In June 2016, the National Hockey League (NHL) announced that Las Vegas would be awarded an NHL franchise team, the first major professional sports team in the city and the first new expansion team for the NHL in over fifteen years. The team announced its name in November—the “Vegas Golden Knights.” But just a few weeks later, on December 7, the team’s trademark application for the name in connection with “entertainment services, namely, professional ice hockey exhibitions” was refused by the U.S. Patent and Trademark as likely to be confused with a registered trademark for GOLDEN KNIGHTS THE COLLEGE OF SAINT ROSE, owned by the College of Saint Rose, a Division II member of the NCAA with no hockey team.
Brad Scheller a Member in the firm’s New York office and focuses his practice on patent disputes in Federal District Courts and at the US Court of Appeals for the Federal Circuit. He has handled disputes involving a variety of technologies, including electrical components, electronic payment and financial systems, computer software, and various consumer products, including cosmetics, video game systems and personal watercraft. Brad also has significant experience representing clients in inter partes reviews and covered business method patent review proceedings before the Patent Trial and Appeal Board of the US Patent and Trademark Office.
On November 14, 2016, the Federal Circuit clarified confusion regarding what is necessary to satisfy the registration requirement that a mark be used “in commerce.”
Christian Faith Fellowship Church v. adidas AG involved the Church’s appeal from a Trademark Trial and Appeal Board (“TTAB”) decision cancelling its mark “ADD A ZERO.” The Church, located in Illinois, began selling apparel bearing the phrase “ADD A ZERO” in January 2005 and later applied for and obtained a federal registration for the mark based on actual use in commerce. In 2009, Adidas sought to register “ADIZERO” but had its application denied by the Trademark Office based on likely confusion with the Church’s “ADD A ZERO” mark. Adidas then brought an action to cancel the Church’s mark arguing that the Church had failed to use the marks in commerce before registration. Continue Reading Federal Circuit Clarifies What Constitutes Use “In Commerce” Under the Lanham Act
On Friday, October 28, 2016, musicians Mark Ronson and Bruno Mars were hit with a copyright infringement suit based on their wildly popular hit “Uptown Funk.” The plaintiffs, consisting of one living member and the estates of the 1980s funk group, Collage, assert that Ronson and Mars copied the bass line, guitar riff, and various other elements of Collage’s 1980s work “Young Girls.” In the complaint, the plaintiffs assert that the ensuing damage cannot be overstated due to the commercial success of “Uptown Funk.” The only remaining member of Collage and the estates of the deceased members of the band assert that there are eleven people that should be credited for “Uptown Funk,” whereby each party should receive royalties for Ronson and Mars’ allegedly copying.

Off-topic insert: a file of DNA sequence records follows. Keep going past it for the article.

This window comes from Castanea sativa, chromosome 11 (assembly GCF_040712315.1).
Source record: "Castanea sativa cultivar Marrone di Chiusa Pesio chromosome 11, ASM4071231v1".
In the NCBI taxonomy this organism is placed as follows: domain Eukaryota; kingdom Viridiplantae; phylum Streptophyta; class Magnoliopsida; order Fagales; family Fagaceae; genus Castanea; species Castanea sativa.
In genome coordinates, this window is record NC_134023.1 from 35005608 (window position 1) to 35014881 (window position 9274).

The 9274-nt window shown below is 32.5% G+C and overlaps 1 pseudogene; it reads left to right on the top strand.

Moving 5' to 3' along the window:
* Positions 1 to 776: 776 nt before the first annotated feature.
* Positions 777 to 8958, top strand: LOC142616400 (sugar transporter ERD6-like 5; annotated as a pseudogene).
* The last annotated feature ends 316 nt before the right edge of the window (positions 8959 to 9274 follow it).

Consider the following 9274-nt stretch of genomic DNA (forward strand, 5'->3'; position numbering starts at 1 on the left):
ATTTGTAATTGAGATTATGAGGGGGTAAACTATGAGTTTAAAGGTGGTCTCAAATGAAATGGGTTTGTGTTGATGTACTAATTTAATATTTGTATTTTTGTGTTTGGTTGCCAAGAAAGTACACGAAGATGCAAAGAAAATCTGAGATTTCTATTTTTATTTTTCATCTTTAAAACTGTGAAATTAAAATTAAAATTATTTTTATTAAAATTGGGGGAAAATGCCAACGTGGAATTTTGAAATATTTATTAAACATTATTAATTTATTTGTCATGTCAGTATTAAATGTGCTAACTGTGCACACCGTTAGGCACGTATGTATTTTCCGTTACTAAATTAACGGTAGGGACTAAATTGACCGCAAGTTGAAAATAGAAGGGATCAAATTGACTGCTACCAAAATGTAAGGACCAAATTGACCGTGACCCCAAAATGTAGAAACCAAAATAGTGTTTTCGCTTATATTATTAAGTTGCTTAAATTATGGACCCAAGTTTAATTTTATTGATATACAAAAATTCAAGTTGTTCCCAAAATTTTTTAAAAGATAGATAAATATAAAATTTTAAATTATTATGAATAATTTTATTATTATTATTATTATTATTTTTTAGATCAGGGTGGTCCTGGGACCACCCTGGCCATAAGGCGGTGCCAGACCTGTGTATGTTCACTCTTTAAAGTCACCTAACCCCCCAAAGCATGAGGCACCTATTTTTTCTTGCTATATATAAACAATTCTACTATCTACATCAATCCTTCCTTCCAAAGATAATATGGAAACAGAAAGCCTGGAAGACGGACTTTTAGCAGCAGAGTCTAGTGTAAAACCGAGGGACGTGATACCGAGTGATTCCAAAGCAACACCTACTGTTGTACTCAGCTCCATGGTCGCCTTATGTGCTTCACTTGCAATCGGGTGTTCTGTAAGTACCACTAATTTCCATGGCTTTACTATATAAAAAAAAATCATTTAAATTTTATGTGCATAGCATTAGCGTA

This lawsuit comes on the heels of last year’s controversial verdict out of the Central District of California where a jury found that Pharrell Williams and Robin Thicke’s “Blurred Lines” copied key elements from Marvin Gaye’s “Got to Give It Up.” See Pharrell Williams, et al v. Bridgeport Music Inc. et al, Case No. 2:13-cv-06004 (C.D. Cal. Mar. 10, 2015). That verdict departed from the traditional standards applied to cases involving copyright law and music in that the court subjectively considered intangible components such as the rhythm and “feel” of the song. Traditionally, courts applied a more tangible standard that considered similarities of lyrics, melody, and harmony. The judge awarded a $7.4 million verdict to Gaye’s estate and ongoing royalties to Gaye’s estate, which was later reduced to $5.4 million. Williams and Thicke are currently appealing this case to the Ninth Circuit, where 212 music artists have joined an amicus brief supporting the appeal because, as reported by the Hollywood Reporter, the verdict is “very dangerous to the music community, [and] is certain to stifle future creativity, and ultimately does a disservice to past songwriters as well.” In addition, musicologists have expressed by amicus brief that allowing the “Blurred Lines” verdict to stand is dangerous towards the music community.
The verdict in the “Blurred Lines” case has already demonstrated the potential danger artists face in the current music climate. If the “Uptown Funk” court applies the seemingly subjective considerations that were applied in the case of “Blurred Lines,” the proverbial floodgates for the estates of deceased artists to recover for minute similarities in modern songs, and consequently raise the potential of stifling creativity in the music industry, will have been opened. However, if the Court applies the traditional standards of copyright law in accordance with the appeal to the Ninth Circuit and the support of over 200 artists, it would “unblur” the imaginary line between the traditional and untested subjective standard.
See “Young Girls” by Collage: https://youtu.be/pfTr_fgQpvg
See also “Uptown Funk” by Bruno Mars and Mark Ronson: https://youtu.be/OPf0YbXqDm0